Good music from Danny Jaeger and Michel Rubini. Some great special effects. Good performances from Bowie and Sarandon. Deneuve’s fine until the script passes the buck on her as a protagonist (and, subsequently, even as a character). Effective supporting turn from Beth Ehlers. Dan Hedaya is out of place as a grizzled cop. Dan Hedaya should never be out of place as a grizzled cop.

It’s a beautifully made film. Shame about that script.

1.5/4★½

CREDITS

Directed by Tony Scott; screenplay by Ivan Davis and Michael Thomas, based on the novel by Whitley Strieber; director of photography, Stephen Goldblatt; edited by Pamela Power; music by Denny Jaeger and Michel Rubini; production designer, Brian Morris; produced by Richard Shepherd; released by Metro-Goldwyn-Mayer.

Starring Susan Sarandon (Sarah), David Bowie (John), Catherine Deneuve (Miriam), Beth Ehlers (Alice), Cliff De Young (Tom), Rufus Collins (Charlie), Suzanne Bertish (Phyllis) and Dan Hedaya (Lieutenant Allegrezza).


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Wolfen (1981, Michael Wadleigh)

Even with Albert Finney’s hair style, which seems to be inspired by a drag queen who just doesn’t care, Wolfen is a beautifully made film. The big action sequence at the end (the film’s genre progresses from police procedural to horror to thriller–Finney’s investigation leads the way) is a fantastic sequence. I’d actually forgotten it was in the film; I haven’t seen it in ten years.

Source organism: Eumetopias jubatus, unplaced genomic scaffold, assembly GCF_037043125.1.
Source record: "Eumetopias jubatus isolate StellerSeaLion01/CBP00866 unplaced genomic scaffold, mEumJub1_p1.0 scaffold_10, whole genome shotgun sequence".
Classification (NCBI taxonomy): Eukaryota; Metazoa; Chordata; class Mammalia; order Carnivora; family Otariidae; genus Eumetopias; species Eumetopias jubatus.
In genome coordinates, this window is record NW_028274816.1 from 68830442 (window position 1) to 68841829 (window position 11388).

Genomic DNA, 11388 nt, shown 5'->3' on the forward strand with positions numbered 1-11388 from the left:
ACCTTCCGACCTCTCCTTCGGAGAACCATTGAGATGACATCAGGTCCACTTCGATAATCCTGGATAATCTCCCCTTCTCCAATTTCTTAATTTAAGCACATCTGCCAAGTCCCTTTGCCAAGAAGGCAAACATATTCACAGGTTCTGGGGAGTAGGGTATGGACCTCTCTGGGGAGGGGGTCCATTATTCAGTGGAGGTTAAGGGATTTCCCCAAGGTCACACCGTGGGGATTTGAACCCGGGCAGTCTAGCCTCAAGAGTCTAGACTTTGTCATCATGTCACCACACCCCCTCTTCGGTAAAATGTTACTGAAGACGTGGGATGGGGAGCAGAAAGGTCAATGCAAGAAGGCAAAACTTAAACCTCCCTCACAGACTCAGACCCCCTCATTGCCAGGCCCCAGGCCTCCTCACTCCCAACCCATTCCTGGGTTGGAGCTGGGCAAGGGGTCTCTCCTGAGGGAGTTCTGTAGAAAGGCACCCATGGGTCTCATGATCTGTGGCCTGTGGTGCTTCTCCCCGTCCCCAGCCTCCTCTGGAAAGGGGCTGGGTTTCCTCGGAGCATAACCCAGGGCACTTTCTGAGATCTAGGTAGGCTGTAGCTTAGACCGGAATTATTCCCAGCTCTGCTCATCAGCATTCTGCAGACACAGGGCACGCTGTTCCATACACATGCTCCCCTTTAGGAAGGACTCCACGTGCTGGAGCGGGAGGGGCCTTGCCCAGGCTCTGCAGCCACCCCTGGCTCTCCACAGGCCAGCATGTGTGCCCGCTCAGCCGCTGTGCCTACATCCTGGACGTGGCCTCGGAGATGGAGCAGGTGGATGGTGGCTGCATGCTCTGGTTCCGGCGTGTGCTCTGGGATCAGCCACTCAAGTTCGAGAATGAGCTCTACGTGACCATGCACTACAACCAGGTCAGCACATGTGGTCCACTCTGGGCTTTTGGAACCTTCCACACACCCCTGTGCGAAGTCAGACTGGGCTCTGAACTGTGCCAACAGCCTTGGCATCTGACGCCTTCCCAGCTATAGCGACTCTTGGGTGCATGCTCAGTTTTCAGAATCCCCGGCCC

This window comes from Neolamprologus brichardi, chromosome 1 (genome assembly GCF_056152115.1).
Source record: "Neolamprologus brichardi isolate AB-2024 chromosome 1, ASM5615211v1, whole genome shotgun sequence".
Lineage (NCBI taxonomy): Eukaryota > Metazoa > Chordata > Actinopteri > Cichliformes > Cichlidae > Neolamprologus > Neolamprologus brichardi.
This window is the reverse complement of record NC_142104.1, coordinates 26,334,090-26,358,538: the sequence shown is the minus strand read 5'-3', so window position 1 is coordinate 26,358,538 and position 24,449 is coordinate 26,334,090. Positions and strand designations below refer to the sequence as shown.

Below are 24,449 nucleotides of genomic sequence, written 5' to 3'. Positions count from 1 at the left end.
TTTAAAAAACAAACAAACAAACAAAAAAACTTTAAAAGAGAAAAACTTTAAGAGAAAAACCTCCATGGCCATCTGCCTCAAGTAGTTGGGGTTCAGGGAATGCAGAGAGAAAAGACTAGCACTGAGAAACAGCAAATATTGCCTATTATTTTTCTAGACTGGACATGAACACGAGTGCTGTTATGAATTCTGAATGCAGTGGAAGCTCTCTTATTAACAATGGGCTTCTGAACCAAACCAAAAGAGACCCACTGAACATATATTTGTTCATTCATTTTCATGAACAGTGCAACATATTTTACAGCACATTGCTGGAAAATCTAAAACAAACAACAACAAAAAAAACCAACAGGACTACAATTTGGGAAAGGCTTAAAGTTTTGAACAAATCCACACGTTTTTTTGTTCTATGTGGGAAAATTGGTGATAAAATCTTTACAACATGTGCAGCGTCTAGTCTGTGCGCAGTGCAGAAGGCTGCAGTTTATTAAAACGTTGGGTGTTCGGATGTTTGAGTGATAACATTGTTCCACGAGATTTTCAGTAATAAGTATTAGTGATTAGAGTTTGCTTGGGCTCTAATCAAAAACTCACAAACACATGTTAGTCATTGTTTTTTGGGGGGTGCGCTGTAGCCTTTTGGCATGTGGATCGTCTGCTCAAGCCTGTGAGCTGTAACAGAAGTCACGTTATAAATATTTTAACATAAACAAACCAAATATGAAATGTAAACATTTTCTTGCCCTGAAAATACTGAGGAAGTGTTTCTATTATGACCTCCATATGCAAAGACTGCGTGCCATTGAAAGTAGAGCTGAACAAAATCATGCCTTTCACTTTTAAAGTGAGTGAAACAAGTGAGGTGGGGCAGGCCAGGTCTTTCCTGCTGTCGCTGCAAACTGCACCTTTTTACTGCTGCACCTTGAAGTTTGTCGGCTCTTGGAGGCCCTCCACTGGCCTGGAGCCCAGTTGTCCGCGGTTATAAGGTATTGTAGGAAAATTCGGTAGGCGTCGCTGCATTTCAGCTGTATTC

Wadleigh hasn’t directed anything else since Wolfen and it’s too bad. The film falls apart at the end when the “truth” is revealed in an obnoxious expositional scene instead of action (it’d be hard for it to be shown in action, since it’s a “the world is a lie” truth, but they needed something better), but he’s still a great director. He somehow makes the Panavision essential, something I questioned from the start. His instincts are solid and he even overcomes the assault rifle scene.

Okay, no, he doesn’t overcome the assault rifle scene, but he certainly exhibits enough talent it would have been possible for him to overcome it.

Wolfen‘s a small picture, not a lot of actors. There are the primaries, maybe three supporting, and then no more. There’s no awesome scene where Finney goes to pick up the assault rifles, to give one to his sidekick, coroner Hines.

Finney’s performance is problematic. He’s phoning it in, but with some of the script, there’s nothing else he could do.

Hines, Diane Venora and Dick O’Neill are good in this disappointing picture.

1.5/4★½

CREDITS

Directed by Michael Wadleigh; screen story and screenplay by David Eyre and Wadleigh, based on the novel by Whitley Strieber; director of photography, Gerry Fisher; edited by Marshall M. Borden, Martin J. Bram, Dennis Dolan and Chris Lebenzon; music by James Horner; production designer, Paul Sylbert; produced by Rupert Hitzig; released by Orion Pictures.

Starring Albert Finney (Dewey Wilson), Diane Venora (Rebecca Neff), Edward James Olmos (Eddie Holt), Gregory Hines (Whittington), Tom Noonan (Ferguson), Dick O’Neill (Warren), Dehl Berti (Old Indian), Peter Michael Goetz (Ross) and Sam Gray as the mayor.